There is, in all of us, a force for good – the spark of compassion. Unfortunately, where animals are concerned, not all of us have had that spark ignited...But of one thing I am certain – that once a person has had this spark ignited, it will burn forever.
– Cleveland Amory, NEAVS President 1987-1998
Cleveland Amory with Polar Bear
In 1995, NEAVS celebrated its centennial by hosting a major exhibit at the Boston Public Library highlighting the Society's history, its founders and leaders and a historic survey of the animal protection and liberation movements in the country. President Cleveland Amory presented “Reverence for Life" awards to animal activists from the six New England states in recognition of their dedicated work against animal experimentation. He reminded members that advances in modern non-animal testing methods that would have been inconceivable to NEAVS' founders - would revolutionize the way medical research would be carried on in the next century. NEAVS could be proud of the fact that it had helped fund these methods and had educated the public about their effectiveness. He told his audience that, "although we have by no means reached our goal, we are certainly much closer to it than we were a century ago."
Theodora Capaldo,EdD, NEAVS President, 1998–present, and Shima
After 10 years of dedicated service, Cleveland Amory resigned as president in 1998 and Theodora Capaldo, EdD, became NEAVS’ new president. Dr. Capaldo brought 20 years of animal activism and expertise to NEAVS, having served on its board as both treasurer and secretary in the 1980s and having served as president of Psychologists for the Ethical Treatment of Animals (PSYETA).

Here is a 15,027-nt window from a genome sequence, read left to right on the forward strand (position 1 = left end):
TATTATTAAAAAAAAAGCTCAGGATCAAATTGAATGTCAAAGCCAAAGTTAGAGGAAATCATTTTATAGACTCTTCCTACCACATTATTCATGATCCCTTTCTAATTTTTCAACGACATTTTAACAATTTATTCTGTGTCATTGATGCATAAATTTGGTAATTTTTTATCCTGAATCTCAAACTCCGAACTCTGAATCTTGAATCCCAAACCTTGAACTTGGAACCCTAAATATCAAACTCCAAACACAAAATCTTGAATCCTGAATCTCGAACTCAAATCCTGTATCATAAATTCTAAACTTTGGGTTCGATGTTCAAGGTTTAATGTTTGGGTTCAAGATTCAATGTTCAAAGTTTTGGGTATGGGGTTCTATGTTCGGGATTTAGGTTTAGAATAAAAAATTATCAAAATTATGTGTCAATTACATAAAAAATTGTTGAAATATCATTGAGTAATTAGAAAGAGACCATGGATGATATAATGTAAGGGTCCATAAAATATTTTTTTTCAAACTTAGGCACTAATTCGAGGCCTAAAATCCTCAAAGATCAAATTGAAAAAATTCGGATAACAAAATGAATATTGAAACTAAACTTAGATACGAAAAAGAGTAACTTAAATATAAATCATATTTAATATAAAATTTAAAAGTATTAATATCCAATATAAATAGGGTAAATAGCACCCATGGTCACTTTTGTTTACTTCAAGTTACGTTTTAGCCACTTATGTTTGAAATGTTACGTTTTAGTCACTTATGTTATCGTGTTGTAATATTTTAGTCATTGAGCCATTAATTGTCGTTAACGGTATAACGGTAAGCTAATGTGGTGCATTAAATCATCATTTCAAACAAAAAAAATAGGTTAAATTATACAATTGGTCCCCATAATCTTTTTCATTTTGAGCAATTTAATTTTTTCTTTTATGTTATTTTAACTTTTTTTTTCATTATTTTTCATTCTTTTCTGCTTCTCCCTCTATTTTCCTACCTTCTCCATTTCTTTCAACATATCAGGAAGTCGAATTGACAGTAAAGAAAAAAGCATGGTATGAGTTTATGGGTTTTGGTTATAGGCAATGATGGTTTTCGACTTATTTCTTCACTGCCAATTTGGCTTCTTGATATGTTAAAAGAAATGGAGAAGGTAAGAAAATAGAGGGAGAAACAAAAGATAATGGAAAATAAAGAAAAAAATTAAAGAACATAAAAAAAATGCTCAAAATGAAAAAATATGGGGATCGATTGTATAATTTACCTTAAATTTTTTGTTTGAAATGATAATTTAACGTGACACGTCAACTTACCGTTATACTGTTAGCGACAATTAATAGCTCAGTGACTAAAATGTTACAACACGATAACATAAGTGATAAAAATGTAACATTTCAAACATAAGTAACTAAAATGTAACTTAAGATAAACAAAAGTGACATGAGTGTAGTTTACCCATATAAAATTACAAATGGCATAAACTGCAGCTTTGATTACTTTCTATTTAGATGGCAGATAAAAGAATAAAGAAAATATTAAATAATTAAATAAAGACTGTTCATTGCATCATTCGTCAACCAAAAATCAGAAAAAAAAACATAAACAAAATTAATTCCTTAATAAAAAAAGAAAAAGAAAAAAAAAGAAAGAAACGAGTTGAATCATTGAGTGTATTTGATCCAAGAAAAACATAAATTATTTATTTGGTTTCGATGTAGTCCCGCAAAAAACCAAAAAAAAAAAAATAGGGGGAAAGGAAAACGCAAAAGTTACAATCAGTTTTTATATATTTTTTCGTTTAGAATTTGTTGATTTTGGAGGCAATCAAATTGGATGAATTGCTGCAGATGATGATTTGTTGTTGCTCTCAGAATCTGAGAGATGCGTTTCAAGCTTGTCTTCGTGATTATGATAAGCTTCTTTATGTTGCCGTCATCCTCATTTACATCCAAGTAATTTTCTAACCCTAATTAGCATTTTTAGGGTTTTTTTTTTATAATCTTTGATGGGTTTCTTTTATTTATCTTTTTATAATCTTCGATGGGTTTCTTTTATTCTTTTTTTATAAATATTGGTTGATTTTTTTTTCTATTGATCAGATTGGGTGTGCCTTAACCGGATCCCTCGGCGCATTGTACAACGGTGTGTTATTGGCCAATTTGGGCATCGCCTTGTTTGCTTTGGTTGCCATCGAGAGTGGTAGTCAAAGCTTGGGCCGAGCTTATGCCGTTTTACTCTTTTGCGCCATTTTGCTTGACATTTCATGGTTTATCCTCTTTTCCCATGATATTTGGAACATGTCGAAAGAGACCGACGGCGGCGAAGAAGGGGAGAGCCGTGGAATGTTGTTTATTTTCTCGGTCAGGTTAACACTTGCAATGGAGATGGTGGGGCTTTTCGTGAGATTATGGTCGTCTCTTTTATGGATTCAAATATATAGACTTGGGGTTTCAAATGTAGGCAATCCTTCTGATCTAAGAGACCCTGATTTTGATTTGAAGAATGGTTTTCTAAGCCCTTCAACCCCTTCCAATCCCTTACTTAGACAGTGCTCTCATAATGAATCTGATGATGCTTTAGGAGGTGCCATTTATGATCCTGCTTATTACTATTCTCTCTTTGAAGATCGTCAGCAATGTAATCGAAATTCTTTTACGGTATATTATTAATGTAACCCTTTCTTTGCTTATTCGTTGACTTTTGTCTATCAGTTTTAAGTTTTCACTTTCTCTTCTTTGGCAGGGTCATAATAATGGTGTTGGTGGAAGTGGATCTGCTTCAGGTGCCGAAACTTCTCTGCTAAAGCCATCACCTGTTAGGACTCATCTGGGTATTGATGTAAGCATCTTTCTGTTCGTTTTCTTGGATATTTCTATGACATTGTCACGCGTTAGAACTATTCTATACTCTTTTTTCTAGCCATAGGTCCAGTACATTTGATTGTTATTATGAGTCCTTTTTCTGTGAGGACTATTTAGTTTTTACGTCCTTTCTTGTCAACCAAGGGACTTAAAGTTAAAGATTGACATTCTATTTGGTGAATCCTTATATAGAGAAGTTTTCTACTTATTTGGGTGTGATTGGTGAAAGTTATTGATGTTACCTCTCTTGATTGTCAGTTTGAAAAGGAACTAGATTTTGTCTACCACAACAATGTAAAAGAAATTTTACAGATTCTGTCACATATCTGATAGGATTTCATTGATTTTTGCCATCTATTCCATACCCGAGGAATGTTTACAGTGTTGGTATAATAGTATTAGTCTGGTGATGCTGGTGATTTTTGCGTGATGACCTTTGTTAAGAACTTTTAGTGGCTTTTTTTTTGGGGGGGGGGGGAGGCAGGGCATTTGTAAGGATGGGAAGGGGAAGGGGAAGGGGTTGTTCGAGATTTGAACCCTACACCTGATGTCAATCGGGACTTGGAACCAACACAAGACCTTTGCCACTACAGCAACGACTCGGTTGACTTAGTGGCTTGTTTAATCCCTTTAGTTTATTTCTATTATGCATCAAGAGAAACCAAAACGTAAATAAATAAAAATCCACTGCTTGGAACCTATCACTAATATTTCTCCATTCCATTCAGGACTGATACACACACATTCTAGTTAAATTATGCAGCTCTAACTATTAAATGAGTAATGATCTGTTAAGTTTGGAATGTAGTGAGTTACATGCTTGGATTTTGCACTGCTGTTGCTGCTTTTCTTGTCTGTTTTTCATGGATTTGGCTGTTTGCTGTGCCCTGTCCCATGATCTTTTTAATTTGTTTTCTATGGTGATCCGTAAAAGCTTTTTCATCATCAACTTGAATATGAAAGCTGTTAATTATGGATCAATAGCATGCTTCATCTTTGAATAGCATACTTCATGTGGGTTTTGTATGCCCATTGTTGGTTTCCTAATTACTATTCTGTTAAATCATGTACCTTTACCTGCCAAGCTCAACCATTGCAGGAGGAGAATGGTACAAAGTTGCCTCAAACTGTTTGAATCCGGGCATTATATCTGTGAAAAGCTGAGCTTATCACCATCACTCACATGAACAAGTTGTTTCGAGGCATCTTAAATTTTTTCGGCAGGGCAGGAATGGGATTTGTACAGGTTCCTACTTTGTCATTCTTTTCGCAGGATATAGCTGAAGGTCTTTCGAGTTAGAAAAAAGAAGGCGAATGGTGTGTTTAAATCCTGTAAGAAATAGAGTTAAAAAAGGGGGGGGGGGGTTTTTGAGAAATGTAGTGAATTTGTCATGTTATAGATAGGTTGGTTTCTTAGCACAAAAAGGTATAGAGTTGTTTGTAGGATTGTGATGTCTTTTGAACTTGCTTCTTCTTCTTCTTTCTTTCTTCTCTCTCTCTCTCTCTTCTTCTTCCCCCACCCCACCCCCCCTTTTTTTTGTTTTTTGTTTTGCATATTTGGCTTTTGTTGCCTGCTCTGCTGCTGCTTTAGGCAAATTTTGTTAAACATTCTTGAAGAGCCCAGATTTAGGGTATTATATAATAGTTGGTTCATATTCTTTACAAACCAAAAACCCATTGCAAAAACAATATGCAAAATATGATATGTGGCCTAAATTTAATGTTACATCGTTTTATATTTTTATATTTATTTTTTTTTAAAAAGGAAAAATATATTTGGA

With Dr. Capaldo came a Board of Directors representing the fields of psychology, medicine, veterinary medicine, education, and law. The new leadership at NEAVS reflected the success of earlier educational efforts, as many on the board had been galvanized to fight vivisection after reading NEAVS' advertisements in the greater Boston newspapers in the 1960s. They were now in a position to effect real change for animals. In 1992, the Wall Street Journal reported, “The biomedical community may have ample cause to worry” as “the animal rights movement has moved from being a fringe group to the mainstream during the last decade.”
This fact was emphasized in 1999 when representatives of the group Recording Animal Advocacy interviewed individuals and members of organizations – including officers at NEAVS – about their contributions to the animal advocacy movement. This program, which included other prominent members of the movement, made part of Columbia University’s Oral History Collection that documents important social movements in America.
In NEAVS’ Vet Ed Program, veterinary students learn surgery skills by performing on abandoned or feral animals.
As NEAVS enters the 21st century animal rights and environmental concerns have become parts of a paradigm shift that is also occurring in philosophy, science, and theology. This change is characterized by a rejection of the notion that humankind has unlimited license to exploit or dominate other life forms. It is the history of an American social movement which, along with women’s suffrage, child labor reform, emancipation, and human rights, is the quest for a more compassionate society for ourselves and for all the nonhuman animals with whom we share this planet. Earlier, Albert Schweitzer had written, “The time is coming when people will be amazed that the human race existed so long before it recognized that thoughtless injury to life is incompatible with real ethics.”